TABLE II__________________________________________________________________________        Sample Condition                                In Sunlight        Protected from Sunlight Extent of                                       Number of        Extent of Rot                    No. of Sea Barnacles                                Rot    Sea Barnacles        1st 2nd 3rd 1st 2nd 3rd 1st                                   2nd 1st 2ndEx.   Treatment5        Yr. Yr. Yr. Yr. Yr. Yr. Yr.                                   Yr. Yr. Yr.__________________________________________________________________________1  Air dry Wood        f75%            100%                100%                    Some                        --  --  50%                                   50% Some                                           Some2  Kiln dry Wood        f75%            100%                100%                    Some                        --  --  50%                                   100%                                       Some                                           --3  Wood   Preservative (I)        25% 75% 100%                    Some                        A lot                            --  25%                                   25% Some                                           Some4  Wood   Preservative (II)        25% 25%  66%                    Some                        A Lot                            --  25%                                   25% Some                                           Some   Refined   Paraffin Wax with5  (No Biocide)        50% 50% 100%                    Some                        Some                            --  25%                                   25% Some                                           Some6  (6% Dibutyl   Tin Oxide)         0%  0%  25%                    None                        None                            None                                 0%                                     0%                                       None                                           None   Chevron   Petrolatum 110 with7  (No biocide)        50% 50% 100%                    Some                        Some                            --  50%                                   50% Some                                           Some8  (40% Copper         0%  0%  25%                    Few Few4                            50%  0%                                    0% Few Few   Naphthenate1)9  (5% Pentachloro-         0%  0%  75%                    Few Few4                            --   0%                                    0% Very                                           Few4   phenol2)                            Few10 (6% Dibutyl Tin         0%  0%  0% None                        None                            None                                 0%                                    0% None                                           None   Oxide3)11 (75% Cuprous         0%  0%  0% None                        None                            None                                 0%                                    0% None                                           None   Oxide2)__________________________________________________________________________ 1 80% Active; 8% Copper 2 100% Active 3 95% Min. Active 4 Only on the Side of the Board Facing Pier 5 The samples were cracked and peeling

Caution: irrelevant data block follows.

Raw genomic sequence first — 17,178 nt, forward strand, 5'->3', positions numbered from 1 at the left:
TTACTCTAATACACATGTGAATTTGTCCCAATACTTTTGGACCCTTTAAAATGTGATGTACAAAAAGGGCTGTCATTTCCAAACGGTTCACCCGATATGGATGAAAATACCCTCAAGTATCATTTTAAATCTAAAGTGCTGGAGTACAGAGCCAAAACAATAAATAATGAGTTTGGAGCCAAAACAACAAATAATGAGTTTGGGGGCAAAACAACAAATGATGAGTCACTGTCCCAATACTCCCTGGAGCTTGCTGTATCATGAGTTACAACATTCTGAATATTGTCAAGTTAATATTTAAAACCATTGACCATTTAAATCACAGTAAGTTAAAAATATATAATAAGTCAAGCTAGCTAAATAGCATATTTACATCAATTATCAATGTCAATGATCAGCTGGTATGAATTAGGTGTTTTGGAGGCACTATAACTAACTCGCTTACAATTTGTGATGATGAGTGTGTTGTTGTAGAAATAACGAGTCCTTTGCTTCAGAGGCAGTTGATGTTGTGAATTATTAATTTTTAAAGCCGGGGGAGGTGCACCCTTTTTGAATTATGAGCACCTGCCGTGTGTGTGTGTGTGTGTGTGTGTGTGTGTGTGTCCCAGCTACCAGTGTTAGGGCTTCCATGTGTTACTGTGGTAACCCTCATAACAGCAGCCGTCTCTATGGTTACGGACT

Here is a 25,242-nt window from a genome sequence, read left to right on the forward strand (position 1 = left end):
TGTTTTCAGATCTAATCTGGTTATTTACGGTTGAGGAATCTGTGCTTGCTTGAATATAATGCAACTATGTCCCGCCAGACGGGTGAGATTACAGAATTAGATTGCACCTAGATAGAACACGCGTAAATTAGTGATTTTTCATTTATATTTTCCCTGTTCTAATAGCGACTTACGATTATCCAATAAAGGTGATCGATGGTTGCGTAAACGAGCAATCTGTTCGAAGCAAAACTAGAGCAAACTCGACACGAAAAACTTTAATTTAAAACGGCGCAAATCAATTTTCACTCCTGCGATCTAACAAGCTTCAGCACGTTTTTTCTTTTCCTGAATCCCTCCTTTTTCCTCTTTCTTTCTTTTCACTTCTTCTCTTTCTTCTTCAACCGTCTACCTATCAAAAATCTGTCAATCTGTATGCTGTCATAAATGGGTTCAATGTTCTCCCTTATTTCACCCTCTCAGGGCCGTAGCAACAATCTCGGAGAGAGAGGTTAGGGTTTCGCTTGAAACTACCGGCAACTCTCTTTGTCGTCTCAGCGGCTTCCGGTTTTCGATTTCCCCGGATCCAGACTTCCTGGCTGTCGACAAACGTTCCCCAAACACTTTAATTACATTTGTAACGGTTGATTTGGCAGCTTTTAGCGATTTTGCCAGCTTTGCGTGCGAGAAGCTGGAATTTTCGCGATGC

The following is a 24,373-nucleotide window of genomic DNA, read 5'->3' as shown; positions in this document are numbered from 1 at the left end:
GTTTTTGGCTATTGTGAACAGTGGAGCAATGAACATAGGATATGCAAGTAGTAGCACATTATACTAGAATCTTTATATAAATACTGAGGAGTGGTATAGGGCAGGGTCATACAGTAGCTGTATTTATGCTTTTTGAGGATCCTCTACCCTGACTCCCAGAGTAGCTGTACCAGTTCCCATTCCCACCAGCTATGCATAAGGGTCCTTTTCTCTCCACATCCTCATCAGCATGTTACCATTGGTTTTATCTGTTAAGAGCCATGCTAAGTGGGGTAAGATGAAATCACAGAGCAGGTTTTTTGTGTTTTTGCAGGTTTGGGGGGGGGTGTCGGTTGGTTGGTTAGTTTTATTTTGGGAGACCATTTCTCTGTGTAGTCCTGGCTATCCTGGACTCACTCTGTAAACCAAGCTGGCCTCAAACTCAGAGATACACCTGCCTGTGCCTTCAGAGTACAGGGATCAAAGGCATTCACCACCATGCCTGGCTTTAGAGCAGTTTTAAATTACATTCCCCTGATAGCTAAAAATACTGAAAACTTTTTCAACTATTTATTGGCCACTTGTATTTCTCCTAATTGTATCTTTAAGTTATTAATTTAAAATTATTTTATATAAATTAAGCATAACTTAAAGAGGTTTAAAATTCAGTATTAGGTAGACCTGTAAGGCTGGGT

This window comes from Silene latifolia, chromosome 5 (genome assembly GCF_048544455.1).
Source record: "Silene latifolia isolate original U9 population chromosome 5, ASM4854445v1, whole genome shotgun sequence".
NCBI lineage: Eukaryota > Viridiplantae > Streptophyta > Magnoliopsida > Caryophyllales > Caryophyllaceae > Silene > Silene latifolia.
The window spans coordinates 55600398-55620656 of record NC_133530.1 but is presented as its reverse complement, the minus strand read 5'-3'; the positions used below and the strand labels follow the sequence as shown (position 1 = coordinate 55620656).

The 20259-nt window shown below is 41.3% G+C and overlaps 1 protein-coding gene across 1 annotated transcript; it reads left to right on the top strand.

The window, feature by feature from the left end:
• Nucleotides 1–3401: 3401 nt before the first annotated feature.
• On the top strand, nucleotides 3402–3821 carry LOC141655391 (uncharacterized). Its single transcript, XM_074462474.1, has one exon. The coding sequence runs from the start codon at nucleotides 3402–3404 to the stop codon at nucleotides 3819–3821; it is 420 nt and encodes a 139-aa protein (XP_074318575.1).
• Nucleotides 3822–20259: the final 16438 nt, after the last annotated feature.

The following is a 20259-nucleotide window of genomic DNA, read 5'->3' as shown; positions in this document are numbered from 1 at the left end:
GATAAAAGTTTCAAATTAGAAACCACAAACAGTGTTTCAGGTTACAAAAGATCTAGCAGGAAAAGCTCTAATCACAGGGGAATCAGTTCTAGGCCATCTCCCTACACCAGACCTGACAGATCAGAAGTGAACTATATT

The results indicate that the untreated wood and the wood treated with regular wood preservatives as well as with a refined parafinic wax containing a preferred amount of dibutyl tin oxide of the present invention showed various degrees of rotting from 25% to 100%. The petrolatum wax samples as outlined in Table II exhibited significantly and unexpectedly smaller amounts of barnacle growth and rotting.